We have in the past written extensively on the practice of government ministers doing business with the state, emphasising that this practice smacks of a conflict of interest frowned upon by every governance manual available.
First it was ministers being awarded tenders to provide certain services to the government. Now, the procurement tribunal has instructed the minister of agriculture and food security to lift a suspension of a tender to manage the national abattoir.
It is not exactly clear why the tender was suspended in the first place, but sources privy to the ministry claim there are attempts to award the tender to the son of one of the individuals at the apex of government.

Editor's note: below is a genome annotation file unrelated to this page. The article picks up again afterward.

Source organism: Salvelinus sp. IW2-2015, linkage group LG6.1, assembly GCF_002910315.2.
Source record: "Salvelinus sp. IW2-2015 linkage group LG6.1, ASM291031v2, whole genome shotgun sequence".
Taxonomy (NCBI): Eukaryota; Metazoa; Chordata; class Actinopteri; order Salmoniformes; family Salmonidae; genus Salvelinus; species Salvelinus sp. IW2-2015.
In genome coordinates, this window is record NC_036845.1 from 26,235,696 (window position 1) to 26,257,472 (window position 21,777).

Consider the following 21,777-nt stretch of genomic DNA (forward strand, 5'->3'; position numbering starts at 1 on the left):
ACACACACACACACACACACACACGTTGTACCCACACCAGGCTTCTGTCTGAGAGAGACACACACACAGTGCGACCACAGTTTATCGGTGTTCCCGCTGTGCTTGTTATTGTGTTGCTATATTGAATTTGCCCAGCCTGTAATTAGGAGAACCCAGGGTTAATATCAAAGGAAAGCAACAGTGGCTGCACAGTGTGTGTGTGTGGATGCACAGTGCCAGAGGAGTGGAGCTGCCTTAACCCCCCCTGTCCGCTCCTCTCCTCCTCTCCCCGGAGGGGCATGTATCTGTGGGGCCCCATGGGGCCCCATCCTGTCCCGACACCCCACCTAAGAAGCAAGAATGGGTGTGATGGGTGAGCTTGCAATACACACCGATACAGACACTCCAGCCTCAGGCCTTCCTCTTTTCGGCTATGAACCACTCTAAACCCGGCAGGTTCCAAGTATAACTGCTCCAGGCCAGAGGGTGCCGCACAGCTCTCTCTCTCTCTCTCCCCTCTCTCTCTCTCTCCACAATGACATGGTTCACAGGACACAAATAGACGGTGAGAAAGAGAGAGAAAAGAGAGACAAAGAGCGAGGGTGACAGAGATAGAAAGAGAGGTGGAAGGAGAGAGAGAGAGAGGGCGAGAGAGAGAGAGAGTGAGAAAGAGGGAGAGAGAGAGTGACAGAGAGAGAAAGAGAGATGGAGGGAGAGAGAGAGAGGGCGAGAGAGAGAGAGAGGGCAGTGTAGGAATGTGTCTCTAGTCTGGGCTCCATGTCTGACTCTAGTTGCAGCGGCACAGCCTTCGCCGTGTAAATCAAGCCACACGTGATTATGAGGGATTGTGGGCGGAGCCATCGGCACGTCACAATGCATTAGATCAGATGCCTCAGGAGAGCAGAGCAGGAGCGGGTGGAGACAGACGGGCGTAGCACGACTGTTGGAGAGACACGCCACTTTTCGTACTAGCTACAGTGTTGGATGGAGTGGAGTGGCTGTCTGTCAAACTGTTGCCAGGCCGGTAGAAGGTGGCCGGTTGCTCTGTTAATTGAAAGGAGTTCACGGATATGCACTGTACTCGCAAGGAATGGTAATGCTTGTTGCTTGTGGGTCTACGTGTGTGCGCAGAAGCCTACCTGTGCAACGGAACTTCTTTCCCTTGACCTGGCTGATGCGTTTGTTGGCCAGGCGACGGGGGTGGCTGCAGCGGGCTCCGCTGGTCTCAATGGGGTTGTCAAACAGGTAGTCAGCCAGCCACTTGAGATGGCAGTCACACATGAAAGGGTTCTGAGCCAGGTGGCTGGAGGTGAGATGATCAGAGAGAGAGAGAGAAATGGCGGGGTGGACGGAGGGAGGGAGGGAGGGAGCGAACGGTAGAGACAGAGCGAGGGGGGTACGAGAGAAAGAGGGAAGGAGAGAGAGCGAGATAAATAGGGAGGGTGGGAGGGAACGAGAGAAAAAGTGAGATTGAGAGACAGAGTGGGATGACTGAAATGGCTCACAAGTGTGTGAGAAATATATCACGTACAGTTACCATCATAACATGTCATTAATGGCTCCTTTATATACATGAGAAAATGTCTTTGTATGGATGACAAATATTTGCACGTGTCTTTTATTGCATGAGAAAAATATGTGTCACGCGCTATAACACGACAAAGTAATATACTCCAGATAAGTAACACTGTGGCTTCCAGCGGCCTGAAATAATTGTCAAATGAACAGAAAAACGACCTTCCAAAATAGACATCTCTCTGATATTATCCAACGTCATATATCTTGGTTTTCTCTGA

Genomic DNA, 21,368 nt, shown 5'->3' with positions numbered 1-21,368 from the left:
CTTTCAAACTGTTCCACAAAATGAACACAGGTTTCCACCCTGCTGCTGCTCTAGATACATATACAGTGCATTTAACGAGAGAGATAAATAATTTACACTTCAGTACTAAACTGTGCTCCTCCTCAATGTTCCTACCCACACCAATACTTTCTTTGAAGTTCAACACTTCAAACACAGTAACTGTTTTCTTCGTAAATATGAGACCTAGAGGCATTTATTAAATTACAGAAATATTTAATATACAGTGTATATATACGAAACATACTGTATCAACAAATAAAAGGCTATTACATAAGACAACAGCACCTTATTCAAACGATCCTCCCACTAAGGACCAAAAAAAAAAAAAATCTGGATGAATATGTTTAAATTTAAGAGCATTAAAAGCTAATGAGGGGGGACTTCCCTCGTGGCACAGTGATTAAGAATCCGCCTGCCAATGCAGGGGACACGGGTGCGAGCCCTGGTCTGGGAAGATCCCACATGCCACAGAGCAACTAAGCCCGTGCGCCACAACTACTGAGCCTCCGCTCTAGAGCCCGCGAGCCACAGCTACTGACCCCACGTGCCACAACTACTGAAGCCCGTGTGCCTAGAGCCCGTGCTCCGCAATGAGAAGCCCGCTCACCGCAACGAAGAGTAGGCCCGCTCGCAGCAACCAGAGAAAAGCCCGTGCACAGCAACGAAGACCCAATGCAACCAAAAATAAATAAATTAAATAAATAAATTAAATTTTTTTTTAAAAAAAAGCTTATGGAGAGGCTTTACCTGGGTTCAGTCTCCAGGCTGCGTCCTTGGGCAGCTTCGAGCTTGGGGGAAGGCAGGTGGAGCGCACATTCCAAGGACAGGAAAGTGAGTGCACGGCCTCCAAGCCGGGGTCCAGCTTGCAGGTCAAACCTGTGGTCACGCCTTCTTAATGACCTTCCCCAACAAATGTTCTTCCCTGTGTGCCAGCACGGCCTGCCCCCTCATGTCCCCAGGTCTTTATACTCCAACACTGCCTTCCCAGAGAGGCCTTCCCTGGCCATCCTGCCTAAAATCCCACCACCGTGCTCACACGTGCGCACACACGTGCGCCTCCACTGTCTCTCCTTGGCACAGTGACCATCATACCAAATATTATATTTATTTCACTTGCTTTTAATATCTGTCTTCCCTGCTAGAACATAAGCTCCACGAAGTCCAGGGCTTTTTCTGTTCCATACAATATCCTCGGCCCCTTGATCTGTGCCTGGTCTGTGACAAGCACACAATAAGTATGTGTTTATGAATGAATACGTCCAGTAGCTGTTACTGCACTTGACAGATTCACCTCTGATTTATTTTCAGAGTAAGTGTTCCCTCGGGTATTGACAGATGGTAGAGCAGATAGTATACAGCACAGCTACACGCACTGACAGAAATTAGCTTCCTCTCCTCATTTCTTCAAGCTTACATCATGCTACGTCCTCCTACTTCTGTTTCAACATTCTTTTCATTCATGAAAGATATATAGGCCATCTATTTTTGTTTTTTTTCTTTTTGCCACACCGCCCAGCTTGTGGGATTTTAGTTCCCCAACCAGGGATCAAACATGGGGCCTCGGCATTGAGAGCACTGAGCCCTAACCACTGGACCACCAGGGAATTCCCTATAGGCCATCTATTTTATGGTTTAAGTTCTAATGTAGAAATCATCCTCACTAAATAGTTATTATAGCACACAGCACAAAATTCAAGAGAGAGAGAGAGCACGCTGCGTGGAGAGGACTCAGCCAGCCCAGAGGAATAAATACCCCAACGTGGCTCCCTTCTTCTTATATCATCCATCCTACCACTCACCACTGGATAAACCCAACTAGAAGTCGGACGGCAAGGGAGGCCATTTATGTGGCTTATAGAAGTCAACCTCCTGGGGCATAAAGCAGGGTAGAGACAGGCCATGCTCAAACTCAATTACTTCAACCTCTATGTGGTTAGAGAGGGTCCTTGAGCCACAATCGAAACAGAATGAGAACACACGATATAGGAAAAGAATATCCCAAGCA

Some define personal conflict of interest as a situation in which a covered employee has a financial interest, personal activity, or relationship that could impair their ability to act impartially and in the best interest of the government when performing under the contract.
It is worth noting that ‘employees’ in this regard includes, and puts emphasis on government ministers.
We will be keeping a close eye on how the story unfolds.
In the meantime, we would like to remind those in power that they promised Basotho a clean governance and that is why the people voted for them. They deserve that much.
We hope our ministers will always bear this in mind when their companies provide services to government. They may call it ‘sponsoring’ or ‘donating’, but we are watching you. As the cliché goes, every dog has its day. The day will come when you will have to answer for your misdeeds.